We humans envy birds for their seemingly effortless ability to fly, and for their ability to extract endless amounts of bread from old people in parks. But there’s a middle ground between those two states—soaring and ambling around on two feet in pursuit of crumbs—that we tend to overlook: Birds are a kind of hybrid. To walk over difficult terrain, they can flap to stabilize, while we humans trip over ourselves.
When roboticists look to nature for inspiration, they overlook this middle-ground state, developing robots that either walk or fly—but not both. “Everyone is working on drones or bipedal locomotion,” says Caltech roboticist Soon-Jo Chung. “We want to lay the groundwork for combining these two different types.”
Chung and his colleagues have debuted a strange machine called Leonardo (LEg ON Aerial Robotic DrOne, obviously), which walks on two legs but also uses thrusters attached to its torso to move like a MechWarrior. Its main mode is a kind of hover-walk. If its engineers have anything to say about it, this wild new kind of locomotion could help load injured humans into drone ambulances, or even explore the surface of Mars. Baby steps, though: The researchers are still experimenting with Leo on a tether, so it won’t be scrambling up mountains anytime soon.
At two and a half feet tall and just six pounds (thanks to carbon fiber construction), Leo looks something like a whooping crane. It can walk around on lanky legs, just as a traditional bipedal robot like Boston Dynamics’ Atlas would (minus the backflips), but unlike a traditional robot it can use its thrusters as a failsafe. Sure, Atlas can frantically stumble to regain its footing, but that’s no guarantee it’ll save itself.
“You can take a couple of steps to avoid falling, but what if that fails?” asks Northeastern University roboticist Alireza Ramezani, who helped develop Leo. “The thrusters in this scenario can make the system almost fault tolerant.” They offer a backup plan in case of trouble, allowing the robot to switch seamlessly between legs and thrusters depending on what’s most useful in the moment.
Combining flight and walking is no easy feat. Roboticists have been working toward a mastery of bipedal locomotion for decades, and the machines still don’t casually stroll among us. One challenge is that it takes a lot of energy just to get a two-legged robot to balance in place—even when it’s standing still, a bipedal robot has to constantly make corrections (you do the same, you just don’t notice it).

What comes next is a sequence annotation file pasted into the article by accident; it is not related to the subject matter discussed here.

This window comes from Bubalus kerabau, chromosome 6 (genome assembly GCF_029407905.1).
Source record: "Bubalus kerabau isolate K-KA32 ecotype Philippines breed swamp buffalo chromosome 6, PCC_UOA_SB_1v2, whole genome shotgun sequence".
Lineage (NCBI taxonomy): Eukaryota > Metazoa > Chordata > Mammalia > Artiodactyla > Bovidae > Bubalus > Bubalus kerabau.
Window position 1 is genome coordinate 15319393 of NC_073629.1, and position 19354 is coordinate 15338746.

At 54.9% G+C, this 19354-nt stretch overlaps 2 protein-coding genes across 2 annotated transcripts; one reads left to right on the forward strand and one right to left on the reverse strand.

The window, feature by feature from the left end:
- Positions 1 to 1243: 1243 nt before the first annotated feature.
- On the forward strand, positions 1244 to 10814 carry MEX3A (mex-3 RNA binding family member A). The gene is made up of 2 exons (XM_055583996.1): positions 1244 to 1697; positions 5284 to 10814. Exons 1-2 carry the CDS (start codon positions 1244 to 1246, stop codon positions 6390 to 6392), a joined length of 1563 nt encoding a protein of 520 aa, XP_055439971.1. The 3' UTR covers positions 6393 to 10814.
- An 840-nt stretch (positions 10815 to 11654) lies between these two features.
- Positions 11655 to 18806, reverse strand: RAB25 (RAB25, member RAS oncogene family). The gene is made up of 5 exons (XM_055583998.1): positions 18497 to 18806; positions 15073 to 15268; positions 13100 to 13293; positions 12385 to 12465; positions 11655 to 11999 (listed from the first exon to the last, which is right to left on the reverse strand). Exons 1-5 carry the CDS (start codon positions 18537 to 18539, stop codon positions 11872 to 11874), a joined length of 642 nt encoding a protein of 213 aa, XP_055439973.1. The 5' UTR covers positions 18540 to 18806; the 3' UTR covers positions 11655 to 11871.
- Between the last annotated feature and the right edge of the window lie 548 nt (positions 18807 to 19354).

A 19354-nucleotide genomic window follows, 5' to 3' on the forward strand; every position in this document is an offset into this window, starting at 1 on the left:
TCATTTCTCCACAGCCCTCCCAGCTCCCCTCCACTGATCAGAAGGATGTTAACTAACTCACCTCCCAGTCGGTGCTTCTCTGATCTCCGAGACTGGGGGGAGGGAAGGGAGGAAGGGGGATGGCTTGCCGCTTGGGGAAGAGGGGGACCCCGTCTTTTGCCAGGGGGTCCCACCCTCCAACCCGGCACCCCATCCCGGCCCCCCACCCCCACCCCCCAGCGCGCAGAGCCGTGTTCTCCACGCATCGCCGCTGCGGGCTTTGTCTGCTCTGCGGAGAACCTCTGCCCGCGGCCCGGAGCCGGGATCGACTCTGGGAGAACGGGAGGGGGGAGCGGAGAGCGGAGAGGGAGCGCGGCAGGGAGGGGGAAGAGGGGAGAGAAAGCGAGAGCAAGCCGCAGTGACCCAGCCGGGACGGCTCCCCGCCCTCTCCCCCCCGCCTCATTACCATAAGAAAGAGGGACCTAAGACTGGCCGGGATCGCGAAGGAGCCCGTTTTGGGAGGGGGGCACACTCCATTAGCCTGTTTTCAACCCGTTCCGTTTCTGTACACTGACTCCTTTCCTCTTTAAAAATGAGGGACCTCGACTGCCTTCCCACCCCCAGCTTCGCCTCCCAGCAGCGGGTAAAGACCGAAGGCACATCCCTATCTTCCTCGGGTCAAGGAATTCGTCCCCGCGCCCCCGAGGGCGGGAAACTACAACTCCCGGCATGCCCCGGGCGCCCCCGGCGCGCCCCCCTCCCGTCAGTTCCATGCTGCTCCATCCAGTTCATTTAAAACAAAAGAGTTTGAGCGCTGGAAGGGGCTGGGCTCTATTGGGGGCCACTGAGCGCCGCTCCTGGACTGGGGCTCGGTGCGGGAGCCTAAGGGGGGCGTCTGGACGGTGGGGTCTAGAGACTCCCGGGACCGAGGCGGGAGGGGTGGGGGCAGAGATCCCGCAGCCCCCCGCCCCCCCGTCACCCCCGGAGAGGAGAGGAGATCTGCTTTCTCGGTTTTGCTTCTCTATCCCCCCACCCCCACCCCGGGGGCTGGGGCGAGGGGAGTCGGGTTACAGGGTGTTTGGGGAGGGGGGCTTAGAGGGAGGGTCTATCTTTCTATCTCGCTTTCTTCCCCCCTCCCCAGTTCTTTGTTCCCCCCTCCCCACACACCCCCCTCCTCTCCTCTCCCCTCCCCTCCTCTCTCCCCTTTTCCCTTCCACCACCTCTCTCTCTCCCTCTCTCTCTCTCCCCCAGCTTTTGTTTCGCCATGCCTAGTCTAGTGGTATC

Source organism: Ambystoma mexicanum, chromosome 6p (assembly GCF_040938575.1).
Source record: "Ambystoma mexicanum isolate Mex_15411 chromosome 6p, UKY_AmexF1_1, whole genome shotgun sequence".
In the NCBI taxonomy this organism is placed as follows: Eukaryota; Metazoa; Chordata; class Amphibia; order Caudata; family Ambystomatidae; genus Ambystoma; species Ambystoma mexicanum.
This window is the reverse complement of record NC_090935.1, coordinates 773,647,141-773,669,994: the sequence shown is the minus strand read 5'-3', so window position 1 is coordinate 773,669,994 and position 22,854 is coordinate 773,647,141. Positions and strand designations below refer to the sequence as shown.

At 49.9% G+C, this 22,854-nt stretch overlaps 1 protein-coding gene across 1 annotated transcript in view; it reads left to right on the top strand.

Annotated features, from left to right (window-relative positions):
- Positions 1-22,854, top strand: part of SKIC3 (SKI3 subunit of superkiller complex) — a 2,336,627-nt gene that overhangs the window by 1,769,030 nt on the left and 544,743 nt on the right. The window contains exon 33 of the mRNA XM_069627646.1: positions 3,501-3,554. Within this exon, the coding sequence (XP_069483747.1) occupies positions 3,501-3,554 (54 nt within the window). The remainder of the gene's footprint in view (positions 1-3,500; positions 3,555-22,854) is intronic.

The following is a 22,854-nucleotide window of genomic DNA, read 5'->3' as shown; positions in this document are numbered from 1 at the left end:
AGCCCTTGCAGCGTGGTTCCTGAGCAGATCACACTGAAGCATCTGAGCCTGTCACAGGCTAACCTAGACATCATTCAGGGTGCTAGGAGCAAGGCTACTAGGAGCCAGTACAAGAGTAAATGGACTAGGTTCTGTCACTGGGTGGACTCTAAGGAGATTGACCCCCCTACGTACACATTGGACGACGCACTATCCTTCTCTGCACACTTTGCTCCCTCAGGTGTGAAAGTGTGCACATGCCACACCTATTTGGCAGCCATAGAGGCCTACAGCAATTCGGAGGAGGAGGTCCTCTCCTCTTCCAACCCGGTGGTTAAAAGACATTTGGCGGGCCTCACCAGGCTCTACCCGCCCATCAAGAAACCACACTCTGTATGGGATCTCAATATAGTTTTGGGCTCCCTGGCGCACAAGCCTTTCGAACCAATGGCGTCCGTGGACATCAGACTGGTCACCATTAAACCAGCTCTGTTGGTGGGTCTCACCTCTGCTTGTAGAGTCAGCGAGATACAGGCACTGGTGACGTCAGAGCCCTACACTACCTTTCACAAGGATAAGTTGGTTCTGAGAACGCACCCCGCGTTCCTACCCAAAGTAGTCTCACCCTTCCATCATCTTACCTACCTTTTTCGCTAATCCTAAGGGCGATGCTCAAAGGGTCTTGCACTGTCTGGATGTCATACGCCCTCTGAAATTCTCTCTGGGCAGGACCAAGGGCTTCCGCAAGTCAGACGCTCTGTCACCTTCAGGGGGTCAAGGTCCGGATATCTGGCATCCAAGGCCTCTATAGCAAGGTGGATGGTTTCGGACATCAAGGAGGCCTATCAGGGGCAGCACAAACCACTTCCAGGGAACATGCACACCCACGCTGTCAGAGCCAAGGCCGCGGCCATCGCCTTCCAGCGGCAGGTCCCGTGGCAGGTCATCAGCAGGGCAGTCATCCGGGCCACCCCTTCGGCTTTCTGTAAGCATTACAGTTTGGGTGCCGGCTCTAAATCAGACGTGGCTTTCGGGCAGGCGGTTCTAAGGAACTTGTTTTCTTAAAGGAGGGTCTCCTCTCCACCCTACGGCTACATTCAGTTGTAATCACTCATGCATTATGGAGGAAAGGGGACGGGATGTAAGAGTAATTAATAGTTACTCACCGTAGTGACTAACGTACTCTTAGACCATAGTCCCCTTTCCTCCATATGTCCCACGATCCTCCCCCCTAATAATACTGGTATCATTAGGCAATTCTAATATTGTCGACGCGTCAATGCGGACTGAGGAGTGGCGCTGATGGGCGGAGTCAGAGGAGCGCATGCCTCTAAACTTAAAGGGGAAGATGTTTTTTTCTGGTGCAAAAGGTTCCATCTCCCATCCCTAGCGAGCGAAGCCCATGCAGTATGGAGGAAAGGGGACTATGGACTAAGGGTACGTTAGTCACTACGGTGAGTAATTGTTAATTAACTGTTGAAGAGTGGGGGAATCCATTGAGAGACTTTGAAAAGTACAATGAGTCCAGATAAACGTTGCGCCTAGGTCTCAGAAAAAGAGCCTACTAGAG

The promise of Leo is that it’ll be more efficient at this kind of idling. Instead of wobbling to correct itself, the biped can switch on the thrusters to become a drone on legs: The propellers won’t have to waste energy lifting the robot, per se, because the feet will still be in contact with the ground. “It can kind of defy the rules of gravity in a sense,” says Leo codeveloper Morteza Gharib, director of the Graduate Aerospace Laboratories at Caltech.
Another challenge of bipedal locomotion: The inherent instability of walking on two legs means robots struggle on uneven terrain. This became abundantly clear a few years ago during the Darpa Robotics Challenge, in which humanoid robots succeeded mostly in just falling on their faces. One wrong step, or a slight shift in the surface beneath its feet, and the bot hits the ground. That’s particularly problematic for bipedal robots because they aren’t yet dexterous enough to pick themselves back up.
Leo, on the other hand, would essentially float over difficult terrain, making missteps less likely to be catastrophic. If things get really hairy, for instance if the robot needs to get up a hill, it might be able to bound instead of scramble. “How can we actually leverage the legs to a point where you can turn on the thrusters and manage a jumping transition to flight?” asks Ramezani.
Which brings us to Mars—at least one day. Caltech has been collaborating with NASA on a helicopter for the Red Planet, which could bypass difficult terrain and scoot around more quickly than a wheeled rover. The nice thing about a rover, though, is that it can sit on the surface without draining its batteries. To hover, a drone has to use power.
“The Mars helicopter concept is going to be very limited,” says Gharib. “We realized we need to have a much longer flight time and also be able to stabilize and take samples or look at rocks.” Now Gharib and his colleagues are exploring how a robot like Leo might navigate the rough Martian landscape more efficiently than a traditional helicopter by putting its feet on the ground and lightly powering up the thrusters.
They’re also looking into how Leo might be of use here on Earth as a sort of robot companion to a flying ambulance (a small-scale version of which Caltech is testing against a wall of 1,300 computer fans, by the way), which could carry a person out of an otherwise inaccessible area. The problem, of course, is in getting an incapacitated person into the ambulance without another human on the ground helping. But teams of Leo robots may one day take up that job.
To be clear, Leo isn’t meant to be the only bipedal machine in a world that will soon be crawling with robots. It will have its use cases, as will traditional humanoid robots like Atlas. You wouldn’t want a robot like Leo to be buzzing around your home, after all. But this new class of bipeds could well find a footing on Earth—and beyond.
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